Climate change, hacked emails and why it really doesn’t matter
In a recent WSJ blog, Mike Hulme said
“The problem […] with getting our relationship with science wrong is simple: We expect too much certainty, and hence clarity, about what should be done. Consequently, we fail to engage in honest and robust argument about our competing political visions and ethical values.”
Let me put my credentials on the table first of all.
I’m not a climate scientist, a hacker or a philosopher. I believe that climate change is anthropogenic, without being able to have a very informed debate on the subject. I believe that some scientists have been indiscreet in committing some of their views and intentions to email, but I also believe it was wrong to steal the emails and publish them out of context.
The thing is, it just doesn’t matter.
We are watching a group of scientists behave like scientists. Dissent, resentment, emotion, political behaviour, bias and withholding of information are absolutely part of the scientific process. Just remember Huxley, Darwin and Wallace.
Thomas Kuhn, in The Structure of Scientific Revolutions, sums up the issue perfectly in the following quotation:
“The proliferation of competing articulations, the willingness to try anything, the expression of explicit discontent, the recourse to philosophy and to debate over fundamentals, all these are symptoms of a transition from normal to extraordinary research.”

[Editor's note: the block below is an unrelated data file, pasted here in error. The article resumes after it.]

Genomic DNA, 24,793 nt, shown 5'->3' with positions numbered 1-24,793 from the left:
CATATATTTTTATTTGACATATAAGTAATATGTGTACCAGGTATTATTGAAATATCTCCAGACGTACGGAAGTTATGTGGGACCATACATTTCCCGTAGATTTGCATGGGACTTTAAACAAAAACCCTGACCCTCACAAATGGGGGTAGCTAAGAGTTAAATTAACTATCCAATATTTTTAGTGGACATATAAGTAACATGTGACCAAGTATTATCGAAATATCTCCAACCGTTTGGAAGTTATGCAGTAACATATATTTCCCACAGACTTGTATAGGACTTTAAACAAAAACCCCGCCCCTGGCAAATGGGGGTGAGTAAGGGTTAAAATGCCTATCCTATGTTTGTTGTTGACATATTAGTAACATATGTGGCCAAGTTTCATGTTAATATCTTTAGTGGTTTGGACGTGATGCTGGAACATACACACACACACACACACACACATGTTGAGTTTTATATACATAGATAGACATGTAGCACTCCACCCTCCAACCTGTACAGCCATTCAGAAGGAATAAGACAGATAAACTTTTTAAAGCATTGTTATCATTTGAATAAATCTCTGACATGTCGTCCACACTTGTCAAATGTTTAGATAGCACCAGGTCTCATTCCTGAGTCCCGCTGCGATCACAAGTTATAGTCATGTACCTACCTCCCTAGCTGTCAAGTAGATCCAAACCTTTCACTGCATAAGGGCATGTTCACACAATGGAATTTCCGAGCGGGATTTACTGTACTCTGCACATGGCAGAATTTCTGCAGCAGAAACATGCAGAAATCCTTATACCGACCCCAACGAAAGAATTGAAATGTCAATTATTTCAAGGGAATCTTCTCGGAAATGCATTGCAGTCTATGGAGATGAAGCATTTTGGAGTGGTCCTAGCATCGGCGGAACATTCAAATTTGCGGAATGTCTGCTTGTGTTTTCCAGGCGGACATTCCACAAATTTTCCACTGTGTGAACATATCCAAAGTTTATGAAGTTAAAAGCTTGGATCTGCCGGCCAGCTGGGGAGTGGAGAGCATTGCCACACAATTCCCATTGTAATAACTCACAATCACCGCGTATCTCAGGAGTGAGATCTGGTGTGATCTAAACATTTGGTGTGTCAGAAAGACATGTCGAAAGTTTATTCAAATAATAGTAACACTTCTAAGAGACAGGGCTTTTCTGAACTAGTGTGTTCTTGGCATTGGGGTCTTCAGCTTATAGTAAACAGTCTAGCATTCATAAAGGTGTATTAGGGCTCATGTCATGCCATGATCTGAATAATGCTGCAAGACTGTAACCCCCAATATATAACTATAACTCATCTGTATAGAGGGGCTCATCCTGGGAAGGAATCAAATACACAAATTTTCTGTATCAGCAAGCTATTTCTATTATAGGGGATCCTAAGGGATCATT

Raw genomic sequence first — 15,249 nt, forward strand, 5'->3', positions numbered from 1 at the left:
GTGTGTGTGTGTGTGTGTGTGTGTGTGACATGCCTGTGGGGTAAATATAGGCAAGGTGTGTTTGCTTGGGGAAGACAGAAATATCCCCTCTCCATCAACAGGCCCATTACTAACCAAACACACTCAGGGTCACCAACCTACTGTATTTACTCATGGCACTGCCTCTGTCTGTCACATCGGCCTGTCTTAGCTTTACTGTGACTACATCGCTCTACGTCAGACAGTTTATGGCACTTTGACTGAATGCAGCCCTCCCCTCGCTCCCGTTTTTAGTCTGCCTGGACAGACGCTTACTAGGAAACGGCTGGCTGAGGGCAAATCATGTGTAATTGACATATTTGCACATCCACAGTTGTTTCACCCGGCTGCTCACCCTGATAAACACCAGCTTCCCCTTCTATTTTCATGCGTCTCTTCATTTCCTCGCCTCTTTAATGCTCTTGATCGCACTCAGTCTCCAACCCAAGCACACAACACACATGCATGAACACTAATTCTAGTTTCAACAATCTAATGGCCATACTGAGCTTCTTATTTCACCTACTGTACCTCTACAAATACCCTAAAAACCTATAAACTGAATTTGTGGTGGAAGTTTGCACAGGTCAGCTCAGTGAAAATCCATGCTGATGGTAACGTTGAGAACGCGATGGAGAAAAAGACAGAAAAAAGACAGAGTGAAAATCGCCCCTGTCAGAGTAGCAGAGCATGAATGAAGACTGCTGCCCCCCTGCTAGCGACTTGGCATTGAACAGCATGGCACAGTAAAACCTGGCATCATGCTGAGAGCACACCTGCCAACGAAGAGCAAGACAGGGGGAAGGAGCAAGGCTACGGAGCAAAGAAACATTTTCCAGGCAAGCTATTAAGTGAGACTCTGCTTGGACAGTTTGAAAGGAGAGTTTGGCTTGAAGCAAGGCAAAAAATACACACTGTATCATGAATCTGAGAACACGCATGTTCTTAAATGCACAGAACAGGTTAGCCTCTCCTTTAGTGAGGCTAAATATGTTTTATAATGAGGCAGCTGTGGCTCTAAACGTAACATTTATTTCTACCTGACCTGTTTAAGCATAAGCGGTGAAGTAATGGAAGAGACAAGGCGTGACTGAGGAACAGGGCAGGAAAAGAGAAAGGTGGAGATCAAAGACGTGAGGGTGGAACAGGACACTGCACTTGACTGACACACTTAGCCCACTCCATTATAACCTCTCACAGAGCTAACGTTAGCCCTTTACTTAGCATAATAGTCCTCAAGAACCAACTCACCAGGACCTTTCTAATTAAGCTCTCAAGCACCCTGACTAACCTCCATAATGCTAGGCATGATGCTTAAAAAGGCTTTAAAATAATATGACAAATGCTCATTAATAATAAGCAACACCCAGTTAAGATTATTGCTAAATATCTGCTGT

Anthropogenic climate change is not just normal science – it is a new paradigm – a final acknowledgement that humans step heavily enough on the earth for the earth to react. We are still in the early days of a collective intuitive leap to a different view of our effect on the world. Change is frightening, and it is not in the least surprising that people go to excessive lengths to either promote or deny the change. It doesn’t mean they’re necessarily wrong – that’s not logic.
As Kuhn also says,
“If any and every failure to fit were ground for theory rejection, all theories ought to be rejected at all times.”
Don’t use dissent and denial as a convenient reason to reject the science – understand the process. I give Mike Hulme the last word:
“If climategate leads to greater openness and transparency in climate science, it will have done a good thing.”